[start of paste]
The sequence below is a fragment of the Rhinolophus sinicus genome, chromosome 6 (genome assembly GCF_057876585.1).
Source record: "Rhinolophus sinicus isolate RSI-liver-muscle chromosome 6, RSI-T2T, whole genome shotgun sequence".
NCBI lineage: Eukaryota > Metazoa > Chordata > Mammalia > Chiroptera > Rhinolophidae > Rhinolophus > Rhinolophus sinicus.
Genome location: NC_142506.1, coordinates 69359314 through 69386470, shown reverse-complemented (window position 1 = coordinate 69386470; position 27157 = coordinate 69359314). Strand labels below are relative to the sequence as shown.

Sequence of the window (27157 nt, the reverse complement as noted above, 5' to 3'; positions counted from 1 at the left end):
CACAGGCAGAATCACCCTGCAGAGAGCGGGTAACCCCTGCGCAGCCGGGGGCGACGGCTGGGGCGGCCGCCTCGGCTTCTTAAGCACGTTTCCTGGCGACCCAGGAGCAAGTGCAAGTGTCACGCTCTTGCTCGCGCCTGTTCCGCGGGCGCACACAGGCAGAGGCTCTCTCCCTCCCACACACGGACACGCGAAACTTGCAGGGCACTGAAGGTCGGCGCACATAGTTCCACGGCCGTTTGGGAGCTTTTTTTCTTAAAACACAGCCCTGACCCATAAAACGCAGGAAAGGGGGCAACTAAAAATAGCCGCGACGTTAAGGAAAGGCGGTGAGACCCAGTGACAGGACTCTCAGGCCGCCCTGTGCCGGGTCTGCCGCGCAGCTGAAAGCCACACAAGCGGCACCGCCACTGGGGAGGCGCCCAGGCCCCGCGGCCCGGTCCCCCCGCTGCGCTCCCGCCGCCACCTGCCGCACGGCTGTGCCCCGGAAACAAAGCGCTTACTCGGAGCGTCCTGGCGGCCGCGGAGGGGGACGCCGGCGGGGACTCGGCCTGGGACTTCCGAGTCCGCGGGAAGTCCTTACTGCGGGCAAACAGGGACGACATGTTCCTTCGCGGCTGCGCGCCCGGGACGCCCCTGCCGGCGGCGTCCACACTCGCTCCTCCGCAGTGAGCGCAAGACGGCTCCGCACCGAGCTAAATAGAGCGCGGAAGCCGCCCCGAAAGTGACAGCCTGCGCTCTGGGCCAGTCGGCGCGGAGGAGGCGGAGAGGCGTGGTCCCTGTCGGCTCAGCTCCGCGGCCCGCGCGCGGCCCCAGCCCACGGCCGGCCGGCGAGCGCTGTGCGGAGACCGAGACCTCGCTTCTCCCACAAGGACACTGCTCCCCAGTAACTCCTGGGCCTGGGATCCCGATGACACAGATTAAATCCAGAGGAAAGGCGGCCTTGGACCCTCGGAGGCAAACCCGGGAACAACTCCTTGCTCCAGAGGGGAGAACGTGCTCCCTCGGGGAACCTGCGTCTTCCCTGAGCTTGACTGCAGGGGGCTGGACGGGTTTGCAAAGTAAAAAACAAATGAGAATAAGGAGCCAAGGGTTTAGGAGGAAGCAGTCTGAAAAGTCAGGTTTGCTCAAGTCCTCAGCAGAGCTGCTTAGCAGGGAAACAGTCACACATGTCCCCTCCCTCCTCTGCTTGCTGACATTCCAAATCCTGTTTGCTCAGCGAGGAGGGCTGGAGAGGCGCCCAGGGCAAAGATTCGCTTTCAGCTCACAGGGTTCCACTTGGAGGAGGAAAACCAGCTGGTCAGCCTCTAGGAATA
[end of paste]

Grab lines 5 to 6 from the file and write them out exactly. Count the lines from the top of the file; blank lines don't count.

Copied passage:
Sequence of the window (27157 nt, the reverse complement as noted above, 5' to 3'; positions counted from 1 at the left end):
CACAGGCAGAATCACCCTGCAGAGAGCGGGTAACCCCTGCGCAGCCGGGGGCGACGGCTGGGGCGGCCGCCTCGGCTTCTTAAGCACGTTTCCTGGCGACCCAGGAGCAAGTGCAAGTGTCACGCTCTTGCTCGCGCCTGTTCCGCGGGCGCACACAGGCAGAGGCTCTCTCCCTCCCACACACGGACACGCGAAACTTGCAGGGCACTGAAGGTCGGCGCACATAGTTCCACGGCCGTTTGGGAGCTTTTTTTCTTAAAACACAGCCCTGACCCATAAAACGCAGGAAAGGGGGCAACTAAAAATAGCCGCGACGTTAAGGAAAGGCGGTGAGACCCAGTGACAGGACTCTCAGGCCGCCCTGTGCCGGGTCTGCCGCGCAGCTGAAAGCCACACAAGCGGCACCGCCACTGGGGAGGCGCCCAGGCCCCGCGGCCCGGTCCCCCCGCTGCGCTCCCGCCGCCACCTGCCGCACGGCTGTGCCCCGGAAACAAAGCGCTTACTCGGAGCGTCCTGGCGGCCGCGGAGGGGGACGCCGGCGGGGACTCGGCCTGGGACTTCCGAGTCCGCGGGAAGTCCTTACTGCGGGCAAACAGGGACGACATGTTCCTTCGCGGCTGCGCGCCCGGGACGCCCCTGCCGGCGGCGTCCACACTCGCTCCTCCGCAGTGAGCGCAAGACGGCTCCGCACCGAGCTAAATAGAGCGCGGAAGCCGCCCCGAAAGTGACAGCCTGCGCTCTGGGCCAGTCGGCGCGGAGGAGGCGGAGAGGCGTGGTCCCTGTCGGCTCAGCTCCGCGGCCCGCGCGCGGCCCCAGCCCACGGCCGGCCGGCGAGCGCTGTGCGGAGACCGAGACCTCGCTTCTCCCACAAGGACACTGCTCCCCAGTAACTCCTGGGCCTGGGATCCCGATGACACAGATTAAATCCAGAGGAAAGGCGGCCTTGGACCCTCGGAGGCAAACCCGGGAACAACTCCTTGCTCCAGAGGGGAGAACGTGCTCCCTCGGGGAACCTGCGTCTTCCCTGAGCTTGACTGCAGGGGGCTGGACGGGTTTGCAAAGTAAAAAACAAATGAGAATAAGGAGCCAAGGGTTTAGGAGGAAGCAGTCTGAAAAGTCAGGTTTGCTCAAGTCCTCAGCAGAGCTGCTTAGCAGGGAAACAGTCACACATGTCCCCTCCCTCCTCTGCTTGCTGACATTCCAAATCCTGTTTGCTCAGCGAGGAGGGCTGGAGAGGCGCCCAGGGCAAAGATTCGCTTTCAGCTCACAGGGTTCCACTTGGAGGAGGAAAACCAGCTGGTCAGCCTCTAGGAATA